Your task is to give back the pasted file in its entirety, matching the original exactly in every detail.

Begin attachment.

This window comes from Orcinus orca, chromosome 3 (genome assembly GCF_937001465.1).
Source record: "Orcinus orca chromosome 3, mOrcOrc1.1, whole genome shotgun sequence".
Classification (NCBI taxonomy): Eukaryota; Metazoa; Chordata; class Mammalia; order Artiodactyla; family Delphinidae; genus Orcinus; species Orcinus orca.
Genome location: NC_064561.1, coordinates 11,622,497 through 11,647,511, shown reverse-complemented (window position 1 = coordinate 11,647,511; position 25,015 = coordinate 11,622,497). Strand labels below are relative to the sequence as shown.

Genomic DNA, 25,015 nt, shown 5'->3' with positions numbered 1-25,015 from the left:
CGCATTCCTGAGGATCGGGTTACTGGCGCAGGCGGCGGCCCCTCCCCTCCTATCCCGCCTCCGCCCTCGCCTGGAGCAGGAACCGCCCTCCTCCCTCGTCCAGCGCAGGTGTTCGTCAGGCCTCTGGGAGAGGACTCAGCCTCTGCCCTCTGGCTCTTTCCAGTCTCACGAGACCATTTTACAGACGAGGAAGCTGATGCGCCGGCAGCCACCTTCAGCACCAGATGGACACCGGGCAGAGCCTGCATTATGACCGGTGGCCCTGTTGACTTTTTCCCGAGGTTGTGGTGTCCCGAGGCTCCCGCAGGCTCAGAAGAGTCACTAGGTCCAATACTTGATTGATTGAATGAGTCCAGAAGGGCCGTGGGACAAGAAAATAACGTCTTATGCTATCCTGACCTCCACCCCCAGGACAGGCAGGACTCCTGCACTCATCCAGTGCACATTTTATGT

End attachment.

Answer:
This window comes from Orcinus orca, chromosome 3 (genome assembly GCF_937001465.1).
Source record: "Orcinus orca chromosome 3, mOrcOrc1.1, whole genome shotgun sequence".
Classification (NCBI taxonomy): Eukaryota; Metazoa; Chordata; class Mammalia; order Artiodactyla; family Delphinidae; genus Orcinus; species Orcinus orca.
Genome location: NC_064561.1, coordinates 11,622,497 through 11,647,511, shown reverse-complemented (window position 1 = coordinate 11,647,511; position 25,015 = coordinate 11,622,497). Strand labels below are relative to the sequence as shown.

Genomic DNA, 25,015 nt, shown 5'->3' with positions numbered 1-25,015 from the left:
CGCATTCCTGAGGATCGGGTTACTGGCGCAGGCGGCGGCCCCTCCCCTCCTATCCCGCCTCCGCCCTCGCCTGGAGCAGGAACCGCCCTCCTCCCTCGTCCAGCGCAGGTGTTCGTCAGGCCTCTGGGAGAGGACTCAGCCTCTGCCCTCTGGCTCTTTCCAGTCTCACGAGACCATTTTACAGACGAGGAAGCTGATGCGCCGGCAGCCACCTTCAGCACCAGATGGACACCGGGCAGAGCCTGCATTATGACCGGTGGCCCTGTTGACTTTTTCCCGAGGTTGTGGTGTCCCGAGGCTCCCGCAGGCTCAGAAGAGTCACTAGGTCCAATACTTGATTGATTGAATGAGTCCAGAAGGGCCGTGGGACAAGAAAATAACGTCTTATGCTATCCTGACCTCCACCCCCAGGACAGGCAGGACTCCTGCACTCATCCAGTGCACATTTTATGT